You’re walking down the street, smiling, happy, enjoying your day, when out from nowhere it springs on you, launching a fresh attack that leaves you gasping for air.
It’s been nine months today since Mum died. Long enough to incubate a baby from start to finish. Enough time for an entirely new life – one that didn’t even exist before Mum was here – to be created and brought into the world. How can that be?
I dream about her all the time. At first the dreams were that she was alive, but not back to her usual self. Indeed, my reaction in all of these dreams was one of terror: “But…if she’s alive, then why have we been wasting all this time and energy on grieving? Oh god, and now we have to go through all of that, the dying, the death, the grief, ALL OVER AGAIN.” My boyfriend pointed out to me that in fact, I wasn’t dreaming that she was living again, but dying again. I’ve had dreams where I’m carrying her naked dying body on my shoulders, trying to get somewhere that I can’t seem to find. If that ain’t a perfect picture of grief then I don’t know what is.
But now the dreams are changing. Maybe I’m moving between grief stages? I don’t know. But last week I had one that was so beautiful, so loving and where she was saying such beautiful things, a dream where, I suppose, she was LIVING. And I woke up sobbing.
I miss her terribly. Whenever I’m in my sister’s house – where we brought Mum home to be with her in her final weeks – I consider myself high risk of dissolving back into the throes of terrible, fresh grief. Angie’s bathroom gets me the most. It’s where Mum and I shared our most intimate moments, when she was so vulnerable, so naked in every way, so humbled and needing me to be her everything.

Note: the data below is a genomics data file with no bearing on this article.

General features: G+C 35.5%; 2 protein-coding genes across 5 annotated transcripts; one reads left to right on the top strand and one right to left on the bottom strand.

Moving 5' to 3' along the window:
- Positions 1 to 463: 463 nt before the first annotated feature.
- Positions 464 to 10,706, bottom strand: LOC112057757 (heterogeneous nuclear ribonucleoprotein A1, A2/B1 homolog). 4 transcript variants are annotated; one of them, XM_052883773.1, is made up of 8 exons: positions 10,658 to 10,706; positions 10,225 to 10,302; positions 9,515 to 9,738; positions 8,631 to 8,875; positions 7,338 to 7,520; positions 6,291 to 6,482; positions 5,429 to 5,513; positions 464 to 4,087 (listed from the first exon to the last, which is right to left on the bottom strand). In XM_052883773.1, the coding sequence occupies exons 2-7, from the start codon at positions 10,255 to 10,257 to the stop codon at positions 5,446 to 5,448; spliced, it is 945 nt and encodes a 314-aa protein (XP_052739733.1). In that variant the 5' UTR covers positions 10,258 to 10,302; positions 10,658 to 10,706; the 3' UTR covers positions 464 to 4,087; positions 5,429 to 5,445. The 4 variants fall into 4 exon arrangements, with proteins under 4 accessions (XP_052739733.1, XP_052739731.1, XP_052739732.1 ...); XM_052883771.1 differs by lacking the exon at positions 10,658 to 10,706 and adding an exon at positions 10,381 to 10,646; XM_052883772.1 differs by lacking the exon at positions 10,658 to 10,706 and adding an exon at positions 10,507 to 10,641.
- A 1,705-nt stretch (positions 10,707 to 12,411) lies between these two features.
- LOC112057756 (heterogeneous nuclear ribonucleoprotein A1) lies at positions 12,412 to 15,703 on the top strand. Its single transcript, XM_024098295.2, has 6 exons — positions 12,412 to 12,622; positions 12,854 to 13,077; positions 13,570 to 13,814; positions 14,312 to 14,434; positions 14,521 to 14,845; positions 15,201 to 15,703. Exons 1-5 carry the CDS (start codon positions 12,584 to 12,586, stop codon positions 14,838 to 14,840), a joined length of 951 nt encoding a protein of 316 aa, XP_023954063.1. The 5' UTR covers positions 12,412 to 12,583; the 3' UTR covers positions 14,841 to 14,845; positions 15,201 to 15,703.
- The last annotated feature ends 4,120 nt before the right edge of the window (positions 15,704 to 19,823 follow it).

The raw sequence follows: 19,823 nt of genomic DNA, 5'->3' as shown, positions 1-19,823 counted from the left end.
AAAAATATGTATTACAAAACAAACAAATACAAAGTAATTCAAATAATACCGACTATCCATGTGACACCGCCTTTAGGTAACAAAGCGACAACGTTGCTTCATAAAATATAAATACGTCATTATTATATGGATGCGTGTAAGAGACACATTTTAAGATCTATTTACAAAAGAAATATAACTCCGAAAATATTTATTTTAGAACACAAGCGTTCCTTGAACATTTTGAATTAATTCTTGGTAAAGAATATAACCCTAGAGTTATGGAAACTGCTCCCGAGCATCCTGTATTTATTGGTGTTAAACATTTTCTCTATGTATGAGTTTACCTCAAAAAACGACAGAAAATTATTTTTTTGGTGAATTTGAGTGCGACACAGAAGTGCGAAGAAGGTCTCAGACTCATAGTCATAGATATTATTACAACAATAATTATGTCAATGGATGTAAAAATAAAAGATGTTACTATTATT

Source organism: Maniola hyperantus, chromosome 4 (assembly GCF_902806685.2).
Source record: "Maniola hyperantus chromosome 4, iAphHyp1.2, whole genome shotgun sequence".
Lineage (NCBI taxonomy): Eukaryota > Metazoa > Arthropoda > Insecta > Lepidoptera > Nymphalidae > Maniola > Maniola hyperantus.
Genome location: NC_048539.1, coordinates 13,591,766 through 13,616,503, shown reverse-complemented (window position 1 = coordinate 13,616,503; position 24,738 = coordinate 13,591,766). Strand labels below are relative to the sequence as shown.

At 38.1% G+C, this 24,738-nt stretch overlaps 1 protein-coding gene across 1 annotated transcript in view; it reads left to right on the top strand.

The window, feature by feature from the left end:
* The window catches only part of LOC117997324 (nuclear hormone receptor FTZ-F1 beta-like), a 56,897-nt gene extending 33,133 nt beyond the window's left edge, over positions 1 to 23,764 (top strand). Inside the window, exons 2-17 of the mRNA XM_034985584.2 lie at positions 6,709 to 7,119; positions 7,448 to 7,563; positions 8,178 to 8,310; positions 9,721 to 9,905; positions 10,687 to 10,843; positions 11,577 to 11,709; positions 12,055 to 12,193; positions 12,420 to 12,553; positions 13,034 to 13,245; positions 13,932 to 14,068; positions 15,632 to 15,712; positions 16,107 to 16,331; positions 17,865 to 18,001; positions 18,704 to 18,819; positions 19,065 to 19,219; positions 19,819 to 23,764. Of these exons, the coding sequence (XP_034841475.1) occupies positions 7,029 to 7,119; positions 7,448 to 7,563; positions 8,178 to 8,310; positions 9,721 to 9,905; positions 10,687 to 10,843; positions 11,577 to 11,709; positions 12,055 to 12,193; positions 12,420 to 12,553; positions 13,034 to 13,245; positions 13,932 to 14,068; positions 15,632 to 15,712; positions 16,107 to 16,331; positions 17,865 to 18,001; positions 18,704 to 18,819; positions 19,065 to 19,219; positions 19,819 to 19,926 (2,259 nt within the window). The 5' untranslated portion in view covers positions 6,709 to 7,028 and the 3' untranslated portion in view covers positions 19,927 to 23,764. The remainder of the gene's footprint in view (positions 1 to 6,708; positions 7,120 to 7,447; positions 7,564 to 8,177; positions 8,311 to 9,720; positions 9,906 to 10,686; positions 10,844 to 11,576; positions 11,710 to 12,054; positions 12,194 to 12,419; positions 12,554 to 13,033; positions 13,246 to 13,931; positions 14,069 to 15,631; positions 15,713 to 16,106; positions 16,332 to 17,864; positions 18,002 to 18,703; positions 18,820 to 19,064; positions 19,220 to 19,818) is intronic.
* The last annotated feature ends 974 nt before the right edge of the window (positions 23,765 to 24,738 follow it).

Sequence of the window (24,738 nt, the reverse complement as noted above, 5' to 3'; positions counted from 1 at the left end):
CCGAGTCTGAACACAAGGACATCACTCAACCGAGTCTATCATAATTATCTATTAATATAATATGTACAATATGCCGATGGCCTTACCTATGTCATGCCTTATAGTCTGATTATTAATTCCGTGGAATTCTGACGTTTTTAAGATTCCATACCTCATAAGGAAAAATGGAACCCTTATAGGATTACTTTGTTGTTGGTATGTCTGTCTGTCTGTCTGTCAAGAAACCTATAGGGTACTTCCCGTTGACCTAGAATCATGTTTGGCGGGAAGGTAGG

It’s where I sat with her and kissed her forehead while she tried desperately to push out what wouldn’t come.
It’s where I showered her after she’d soiled herself in bed, lying there for two hours in her own filth because she felt guilty about waking me when we’d already had a long night together.
It’s where I held the warm water over her head as she loved so much, and she, in her ever-skinnier, ever-weaker body, sat on her shower stool with the water lacquering her beautiful but thinning cotton wool hair and chanted “oh, that’s lovely. Oh, that’s lovely.”
It’s where, after she died, I shut myself so I could bury my head in her dressing gown, inhaling it to try to bring her back to me.
That bathroom kills me.
So I try to stay away from it, full of ninjas as it is. But sometimes I can’t help myself. I have to go in there and face the ninjas; not to fight them, but to let them have their way with me, to beat me, spit on me and leave me breathless, to go through the pain so that afterwards, I can feel my lungs the fuller for it.
It is necessary pain.
I imagine Mum’s voice all the time. Her thoughts on things, her opinions, her advice…and I know her so well, even better than I ever could have imagined, after that last intense few months together. She will never meet my Jon, the love of my life. And while that does suck, it hugely comforts me to remember that I don’t really need her to. I know exactly what she’d think of him. I know exactly what she’d say about him. I know how over the moon she would be. I know her.
And in that way, regardless of what anybody believes, she really is still with me.